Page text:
Muslim theologians, including Sufis, have always argued that while certain practices can be legitimate for the elite, the same cannot be allowed for the masses. There has always existed this doubt in the capacity of Muslim masses to comprehend the abstraction of monotheism which Islam demands. So, while images of the Prophet were tolerated and at times even allowed within the Muslim elite; for the masses, the practice was completely prohibited. Images were thought of as having the potential to corrupt the fundamental tenet of monotheism and lure them to relapse into polytheism.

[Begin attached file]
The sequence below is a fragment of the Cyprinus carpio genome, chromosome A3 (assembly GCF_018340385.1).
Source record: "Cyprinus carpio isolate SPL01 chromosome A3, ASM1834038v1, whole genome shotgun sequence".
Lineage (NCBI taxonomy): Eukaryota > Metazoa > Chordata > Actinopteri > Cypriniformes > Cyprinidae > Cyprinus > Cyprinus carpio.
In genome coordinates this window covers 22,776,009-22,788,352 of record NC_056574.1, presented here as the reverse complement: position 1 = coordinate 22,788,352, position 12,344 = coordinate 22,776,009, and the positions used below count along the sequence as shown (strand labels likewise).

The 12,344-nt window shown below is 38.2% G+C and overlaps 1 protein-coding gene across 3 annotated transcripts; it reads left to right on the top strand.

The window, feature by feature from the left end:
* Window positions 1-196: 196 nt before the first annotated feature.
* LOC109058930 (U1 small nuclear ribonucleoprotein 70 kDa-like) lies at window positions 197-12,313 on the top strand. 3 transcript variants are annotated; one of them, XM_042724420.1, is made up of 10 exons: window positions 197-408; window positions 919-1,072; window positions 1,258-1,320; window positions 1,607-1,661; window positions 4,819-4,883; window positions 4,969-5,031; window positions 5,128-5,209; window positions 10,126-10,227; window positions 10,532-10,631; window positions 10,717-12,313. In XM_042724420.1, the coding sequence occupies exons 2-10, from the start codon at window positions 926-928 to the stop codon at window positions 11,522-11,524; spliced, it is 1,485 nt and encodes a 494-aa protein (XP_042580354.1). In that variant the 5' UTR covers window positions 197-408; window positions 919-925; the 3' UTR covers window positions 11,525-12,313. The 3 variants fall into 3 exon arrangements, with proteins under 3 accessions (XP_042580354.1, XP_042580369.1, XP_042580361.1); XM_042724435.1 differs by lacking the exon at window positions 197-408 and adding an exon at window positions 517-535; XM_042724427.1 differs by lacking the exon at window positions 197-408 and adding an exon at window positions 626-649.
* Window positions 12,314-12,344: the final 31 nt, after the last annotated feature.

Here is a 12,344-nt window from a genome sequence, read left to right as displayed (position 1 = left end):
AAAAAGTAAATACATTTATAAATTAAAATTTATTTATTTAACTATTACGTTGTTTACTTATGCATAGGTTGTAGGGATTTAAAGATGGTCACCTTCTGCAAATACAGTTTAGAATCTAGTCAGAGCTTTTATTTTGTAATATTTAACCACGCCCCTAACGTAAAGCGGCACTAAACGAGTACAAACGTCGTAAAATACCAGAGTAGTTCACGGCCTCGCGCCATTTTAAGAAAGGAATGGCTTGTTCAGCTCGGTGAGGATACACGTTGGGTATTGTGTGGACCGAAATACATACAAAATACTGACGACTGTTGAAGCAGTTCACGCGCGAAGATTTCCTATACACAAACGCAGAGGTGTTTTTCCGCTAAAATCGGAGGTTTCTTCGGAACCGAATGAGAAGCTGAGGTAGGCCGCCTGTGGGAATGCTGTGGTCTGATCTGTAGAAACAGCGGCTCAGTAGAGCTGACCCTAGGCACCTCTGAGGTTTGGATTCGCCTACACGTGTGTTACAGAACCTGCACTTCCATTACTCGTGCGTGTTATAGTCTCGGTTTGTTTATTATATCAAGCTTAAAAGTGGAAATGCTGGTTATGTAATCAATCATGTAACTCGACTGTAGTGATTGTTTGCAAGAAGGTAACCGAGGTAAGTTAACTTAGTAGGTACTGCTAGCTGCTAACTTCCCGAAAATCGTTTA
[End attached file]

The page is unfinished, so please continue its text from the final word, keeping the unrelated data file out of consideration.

This fear of the masses is completely unfounded. Even after several centuries, Muslim masses, despite experiencing Islam in myriad ways, have shown an acute understanding of monotheism and have remained true to their religion. Muslims continue to practice Islam despite living in age of moving images and consuming them. If the combined might of Bollywood and Hollywood have not been able to lead the Muslims astray, why will a movie on the life of Prophet Muhammad make their belief weak? There is no sound reason to believe that using images of Muhammad will in any way lessen the belief of Muslims. On the contrary, it can well be an educative experience to know about the life and times in which their religion was born and how the Prophet navigated social challenges to bring Islam to his people. As it is, Muslims, especially the Sunnis, know very little about the history of their religion. The movie might actually do them some good in this regard. It is thus in the interest of Sunni Muslims to condemn the Raza Academy and demand the release of the movie.